Prostasomes as Diagnostic, Prognostic and Therapeutic Vesicles
- Location: Universitetshuset, Sal IX, Biskopsgatan 3, Uppsala
- Doctoral student: Dubois, Louise
- About the dissertation
- Organiser: Klinisk kemi
- Contact person: Dubois, Louise
This thesis explores prostasomes and their ability to be used as a new diagnostic tool for prostate cancer. Alongside diagnosis, this thesis also suggests prostasomes as a tool for prognosis and therapeutic treatment in patients with prostate cancer.
By further characterizing prostasomes we can identify a biomarker and also a method of visualizing and interpreting the information provided in order to conduct a correct and fast diagnosis for prostate cancer.
In Paper I, we show that the prostasomal bilayered membrane consists of lipid rafts, clusters that holds cholesterol, sphingolipids and gives receptors a rigid platform upon which to work. We compare the proteomic content of prostasome lipid rafts with the entire prostasome membrane in the search for a specific biomarker.
In Paper II, we show that purified lipid rafts from the prostasome membrane can re-vesiculate and create new bioengineered vesicles. These new vesicles can carry different agents inside them and we find that the method is also applicable to blood cells. This suggests a new method for cell-specific delivery of drugs and cancer therapy.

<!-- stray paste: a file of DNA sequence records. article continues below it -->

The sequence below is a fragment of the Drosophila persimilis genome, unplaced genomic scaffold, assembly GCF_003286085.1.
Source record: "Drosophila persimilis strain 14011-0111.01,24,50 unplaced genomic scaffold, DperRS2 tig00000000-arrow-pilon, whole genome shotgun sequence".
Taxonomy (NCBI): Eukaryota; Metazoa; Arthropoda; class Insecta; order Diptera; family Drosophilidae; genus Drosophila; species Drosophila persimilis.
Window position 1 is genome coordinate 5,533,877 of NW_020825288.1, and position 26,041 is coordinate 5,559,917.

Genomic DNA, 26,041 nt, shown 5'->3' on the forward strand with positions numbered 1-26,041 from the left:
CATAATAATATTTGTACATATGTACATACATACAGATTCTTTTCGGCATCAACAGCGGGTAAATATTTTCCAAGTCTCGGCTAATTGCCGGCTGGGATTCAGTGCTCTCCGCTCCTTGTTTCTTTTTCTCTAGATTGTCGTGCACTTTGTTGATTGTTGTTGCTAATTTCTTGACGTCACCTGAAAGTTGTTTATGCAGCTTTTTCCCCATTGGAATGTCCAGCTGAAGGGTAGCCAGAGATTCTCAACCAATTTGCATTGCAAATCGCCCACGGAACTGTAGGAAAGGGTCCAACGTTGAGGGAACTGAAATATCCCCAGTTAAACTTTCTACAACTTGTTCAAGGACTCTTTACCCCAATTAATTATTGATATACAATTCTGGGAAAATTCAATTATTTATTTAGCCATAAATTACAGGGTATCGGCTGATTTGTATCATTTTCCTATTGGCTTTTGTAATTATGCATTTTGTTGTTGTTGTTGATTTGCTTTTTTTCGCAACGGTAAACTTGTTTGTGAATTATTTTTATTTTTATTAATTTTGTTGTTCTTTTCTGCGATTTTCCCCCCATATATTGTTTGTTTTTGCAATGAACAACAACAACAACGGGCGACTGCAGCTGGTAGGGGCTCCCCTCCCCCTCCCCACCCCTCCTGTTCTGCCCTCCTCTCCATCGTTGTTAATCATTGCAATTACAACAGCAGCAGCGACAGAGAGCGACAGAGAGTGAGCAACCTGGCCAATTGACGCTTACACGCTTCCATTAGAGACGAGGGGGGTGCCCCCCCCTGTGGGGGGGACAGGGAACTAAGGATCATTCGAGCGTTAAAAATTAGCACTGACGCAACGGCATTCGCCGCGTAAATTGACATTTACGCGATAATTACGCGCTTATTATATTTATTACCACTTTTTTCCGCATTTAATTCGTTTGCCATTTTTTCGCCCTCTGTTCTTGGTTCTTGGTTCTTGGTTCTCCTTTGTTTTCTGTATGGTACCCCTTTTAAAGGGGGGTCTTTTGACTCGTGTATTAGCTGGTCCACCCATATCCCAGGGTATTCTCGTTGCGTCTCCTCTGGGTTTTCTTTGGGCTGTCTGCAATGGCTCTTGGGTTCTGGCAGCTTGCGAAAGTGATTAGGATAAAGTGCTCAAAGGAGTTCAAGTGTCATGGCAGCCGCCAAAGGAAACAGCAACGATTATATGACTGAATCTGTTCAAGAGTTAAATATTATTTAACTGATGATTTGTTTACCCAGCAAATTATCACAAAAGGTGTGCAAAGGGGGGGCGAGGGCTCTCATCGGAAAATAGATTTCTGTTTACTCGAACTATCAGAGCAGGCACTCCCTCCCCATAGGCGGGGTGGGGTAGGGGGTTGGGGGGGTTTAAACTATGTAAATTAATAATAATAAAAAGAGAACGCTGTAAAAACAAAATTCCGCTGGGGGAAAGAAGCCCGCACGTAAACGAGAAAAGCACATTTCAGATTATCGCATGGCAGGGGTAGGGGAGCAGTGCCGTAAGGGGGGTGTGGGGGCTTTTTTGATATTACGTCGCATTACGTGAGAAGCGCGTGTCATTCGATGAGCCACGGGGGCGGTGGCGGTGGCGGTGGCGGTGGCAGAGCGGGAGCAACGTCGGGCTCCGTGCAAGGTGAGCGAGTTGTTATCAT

In Paper III, we further characterize the prostasome membrane, this time mapping purinergic receptors. This could be used in the development of prostate cancer treatment and to gain better understanding of how prostasomes interact with surrounding cells in their ambient environment.
In Paper IV, we investigate the difference in thymidine kinase 1 (TK1) enzyme activity between prostasomes and malignant exosomes. TK1 is considered to be a biomarker of cell proliferation and could therefore be used as a biomarker for prostate cancer diagnosis and progression.
In summary, this thesis contributes to the puzzle of how to better diagnose, prognose and treat prostate cancer. Although it is mainly pre-clinical research it opens up new possibilities for the diagnosis and treatment of prostate cancer.